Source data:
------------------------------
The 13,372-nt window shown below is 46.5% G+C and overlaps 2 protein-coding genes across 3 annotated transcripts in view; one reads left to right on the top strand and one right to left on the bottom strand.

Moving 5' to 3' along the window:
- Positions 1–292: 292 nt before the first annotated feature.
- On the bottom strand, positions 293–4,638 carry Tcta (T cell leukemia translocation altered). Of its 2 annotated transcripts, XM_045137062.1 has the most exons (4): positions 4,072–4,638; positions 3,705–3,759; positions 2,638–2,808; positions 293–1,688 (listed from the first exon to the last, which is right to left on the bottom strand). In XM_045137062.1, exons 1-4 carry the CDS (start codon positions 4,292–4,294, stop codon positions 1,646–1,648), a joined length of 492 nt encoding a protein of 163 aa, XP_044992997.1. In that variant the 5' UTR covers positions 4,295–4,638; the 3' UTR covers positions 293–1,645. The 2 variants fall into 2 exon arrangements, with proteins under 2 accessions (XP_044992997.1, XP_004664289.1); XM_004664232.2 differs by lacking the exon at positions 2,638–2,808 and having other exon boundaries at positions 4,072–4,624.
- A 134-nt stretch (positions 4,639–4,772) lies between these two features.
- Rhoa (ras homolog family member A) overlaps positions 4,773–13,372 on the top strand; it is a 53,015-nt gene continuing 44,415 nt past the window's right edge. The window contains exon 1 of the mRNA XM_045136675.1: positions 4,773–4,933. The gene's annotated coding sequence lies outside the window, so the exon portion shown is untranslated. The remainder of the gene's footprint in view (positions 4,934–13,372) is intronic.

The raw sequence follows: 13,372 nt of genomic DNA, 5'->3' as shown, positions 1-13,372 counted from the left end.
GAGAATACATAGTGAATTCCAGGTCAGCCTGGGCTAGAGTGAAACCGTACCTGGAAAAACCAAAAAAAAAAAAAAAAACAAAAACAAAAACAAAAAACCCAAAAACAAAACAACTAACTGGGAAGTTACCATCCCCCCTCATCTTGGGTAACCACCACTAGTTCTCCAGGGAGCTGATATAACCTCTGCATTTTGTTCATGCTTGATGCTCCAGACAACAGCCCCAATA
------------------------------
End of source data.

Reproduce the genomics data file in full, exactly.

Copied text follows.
The 13,372-nt window shown below is 46.5% G+C and overlaps 2 protein-coding genes across 3 annotated transcripts in view; one reads left to right on the top strand and one right to left on the bottom strand.

Moving 5' to 3' along the window:
- Positions 1–292: 292 nt before the first annotated feature.
- On the bottom strand, positions 293–4,638 carry Tcta (T cell leukemia translocation altered). Of its 2 annotated transcripts, XM_045137062.1 has the most exons (4): positions 4,072–4,638; positions 3,705–3,759; positions 2,638–2,808; positions 293–1,688 (listed from the first exon to the last, which is right to left on the bottom strand). In XM_045137062.1, exons 1-4 carry the CDS (start codon positions 4,292–4,294, stop codon positions 1,646–1,648), a joined length of 492 nt encoding a protein of 163 aa, XP_044992997.1. In that variant the 5' UTR covers positions 4,295–4,638; the 3' UTR covers positions 293–1,645. The 2 variants fall into 2 exon arrangements, with proteins under 2 accessions (XP_044992997.1, XP_004664289.1); XM_004664232.2 differs by lacking the exon at positions 2,638–2,808 and having other exon boundaries at positions 4,072–4,624.
- A 134-nt stretch (positions 4,639–4,772) lies between these two features.
- Rhoa (ras homolog family member A) overlaps positions 4,773–13,372 on the top strand; it is a 53,015-nt gene continuing 44,415 nt past the window's right edge. The window contains exon 1 of the mRNA XM_045136675.1: positions 4,773–4,933. The gene's annotated coding sequence lies outside the window, so the exon portion shown is untranslated. The remainder of the gene's footprint in view (positions 4,934–13,372) is intronic.

The raw sequence follows: 13,372 nt of genomic DNA, 5'->3' as shown, positions 1-13,372 counted from the left end.
GAGAATACATAGTGAATTCCAGGTCAGCCTGGGCTAGAGTGAAACCGTACCTGGAAAAACCAAAAAAAAAAAAAAAAACAAAAACAAAAACAAAAAACCCAAAAACAAAACAACTAACTGGGAAGTTACCATCCCCCCTCATCTTGGGTAACCACCACTAGTTCTCCAGGGAGCTGATATAACCTCTGCATTTTGTTCATGCTTGATGCTCCAGACAACAGCCCCAATA